Jeff,

Here is the datasheet for the 1206:

http://media.digikey.com/pdf/Data%20She ... 150CKT.pdf
Just putting them in series and adding the forward voltage drops together is not a very good design technique because you can't really guarantee the amount of current that will go through the LEDs. Here is a better way to design what you want to do:

The max DC current allowed is 40mA, but the specs are all centered around 20mA, so that is where the LEDs are really intended to operate. This will also give you a safety margin in case of voltage variations that are common in automotive applications.

While a car's battery is nominally 12 volts, it falls well below that when the starter is cranking, and goes well above that when the alternator is charging the battery. The voltage can typically run up to 15V while the engine is running. For design purposes, I design automotive circuits to survive at least 18V. In fact, for circuits that go into production, I add a schottky diode such as a 1N4148 to cause the circuit to survive someone putting jumper cables on backwards, and I add an 18V TVS (transient voltage suppressor) to suppress voltage spikes generated from things like the battery getting unhooked while the alternator is spinning.

For a 1-off circuit such as the one you want to make, you don't really have to add those protection devices, unless you can't afford to make another circuit should one of these events happen. TVSs are kind of hard to find, and the 1n4148s aren't really needed, since your circuit is made from LEDs (diodes). I just include them FYI.

For the basic circuit you want to make, I would design for a 15V supply, with 20mA running through each diode. The forward bias voltage at 20mA is 2.3 max. So for a circuit with one diode, you would subtract 2.3V from 15V to get 12.7V. From Ohm's law, V=I*R, or R=V/I we know that the current limiting resistor you will need is R=12.7/0.020=635 Ohms. So you would want to pick a current limiting resistor that is the next size up from 635 ohms. To check the wattage you will need, you use the power equation P=V*I=12.7*0.020=0.254W. So to be safe, you should use a 1/2W resistor.

If the voltage is lower than 15V, you are safe. If it goes up to 18V, you will get 18-2.3=15.7 across that 635 Ohm resistor, which gives you 25mA, which is well below the 40mA max.

If the light from one diode is not enough, you can run more than one in series. For example, if you run two in series, the calculations would be as follows:

Subtract 2*2.3=4.6V from 15V to get 10.4V. To get 20mA through the LEDs, divide 10.4V by 0.020A to get 520 ohms.

For 3 LEDs in series, subtract 3*2.3=6.9V from 15V to get 8.1V. To get 20mA, divide 8.1 by 0.020 to get 405 Ohms.

For 4 LEDs in series, subtract 4*2.3=9.2V from 15 to get 5.8V. To get 20mA, divide 5.8 by 0.020 to get 290 Ohms.

For 5 LEDs in series, subtract 5*2.3=11.5V from 15V to get 3.5V. To get 20mA, divide 3.5 by 0.020 to get 175 Ohms.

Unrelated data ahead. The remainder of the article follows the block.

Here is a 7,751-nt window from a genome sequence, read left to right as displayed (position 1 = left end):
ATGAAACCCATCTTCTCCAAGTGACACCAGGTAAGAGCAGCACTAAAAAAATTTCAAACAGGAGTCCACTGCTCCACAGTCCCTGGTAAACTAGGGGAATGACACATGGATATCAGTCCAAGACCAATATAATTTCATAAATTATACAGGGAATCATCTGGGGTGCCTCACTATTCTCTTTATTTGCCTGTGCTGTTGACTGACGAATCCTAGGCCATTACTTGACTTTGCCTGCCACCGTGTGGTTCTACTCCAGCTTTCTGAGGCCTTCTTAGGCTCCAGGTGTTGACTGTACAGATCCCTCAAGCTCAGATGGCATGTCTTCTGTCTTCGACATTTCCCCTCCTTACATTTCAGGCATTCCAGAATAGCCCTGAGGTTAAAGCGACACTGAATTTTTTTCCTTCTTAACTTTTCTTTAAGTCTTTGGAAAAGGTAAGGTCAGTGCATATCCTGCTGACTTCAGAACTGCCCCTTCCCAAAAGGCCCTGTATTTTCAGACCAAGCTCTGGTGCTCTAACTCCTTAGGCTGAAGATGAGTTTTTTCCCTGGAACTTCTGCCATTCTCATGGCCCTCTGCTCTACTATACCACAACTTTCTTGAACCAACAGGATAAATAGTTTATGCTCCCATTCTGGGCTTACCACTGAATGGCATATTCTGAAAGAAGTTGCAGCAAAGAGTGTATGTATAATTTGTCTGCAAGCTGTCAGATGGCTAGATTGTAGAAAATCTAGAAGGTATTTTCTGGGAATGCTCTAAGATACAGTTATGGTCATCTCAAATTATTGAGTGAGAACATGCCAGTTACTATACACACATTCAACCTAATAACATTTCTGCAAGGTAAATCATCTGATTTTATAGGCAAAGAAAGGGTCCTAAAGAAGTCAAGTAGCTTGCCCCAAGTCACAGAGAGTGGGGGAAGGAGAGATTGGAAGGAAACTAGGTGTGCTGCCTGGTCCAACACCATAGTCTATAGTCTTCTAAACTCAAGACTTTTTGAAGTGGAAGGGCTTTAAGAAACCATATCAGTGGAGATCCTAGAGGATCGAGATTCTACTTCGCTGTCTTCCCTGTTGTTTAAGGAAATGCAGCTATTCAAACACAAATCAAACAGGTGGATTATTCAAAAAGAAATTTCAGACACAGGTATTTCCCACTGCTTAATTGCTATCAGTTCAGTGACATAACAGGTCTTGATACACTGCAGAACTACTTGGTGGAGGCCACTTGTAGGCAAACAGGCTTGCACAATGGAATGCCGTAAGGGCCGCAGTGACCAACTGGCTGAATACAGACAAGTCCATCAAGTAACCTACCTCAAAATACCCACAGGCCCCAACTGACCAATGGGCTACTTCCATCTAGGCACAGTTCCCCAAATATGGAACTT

For 6 LEDs in series, subtract 6*2.3=13.8V from 15V to get 1.2V. To get 20mA, divide 1.2 by 0.020 to get 60 Ohms.

I would not go above 6 LEDs in series, since your required current limiting resistors will fall below 0 Ohms, which is not possible. If you need more than 6, you will need to run them in parallel.

To run them in parallel, you multiply the amount of current used by one LED by the number of LEDs you will use. For example, for two diodes, you would do the following calculations:

Multiply 20mA by 2 to get 40mA or 0.040A. You will get the same 2.3V drop across all LEDs in parallel, so to get the current limiting resistor, you will divide 12.7V by 0.040 to get 317.5 Ohms.

For 3 LEDs in parallel, you would divide 12.7V by 0.060 to get 211 Ohms, and so on. To calculate the resistor power dissipation, you multiply the voltage by the current. For 3 LEDs, you would calculate 12.7*0.060=0.720W, so you should round up to a 1W resistor. While the wattage of the resistors in the circuit where the LEDs are run in series goes down, the wattage in circuits where the LEDs are run in parallel goes up, so you need to recalculate the wattage for the current limiting resistor for every case.

So you will need to run some tests to see how much light you want in order to see how many diodes you will need.

You will also need a substrate upon which to mount those SMD devices. They are really tiny. I'd recommend that you hack up a prototype such as this one from Radio Shack:

http://www.radioshack.com/product/index ... Id=2104052
Or this one:

http://www.radioshack.com/product/index ... Id=3173937
For SMD semiconductors, you will want a steady hand and a very small soldering iron. I use this Radio shack unit:

http://www.radioshack.com/product/index ... Id=2062728
Be sure to use rosin core solder, not acid core solder.

HTH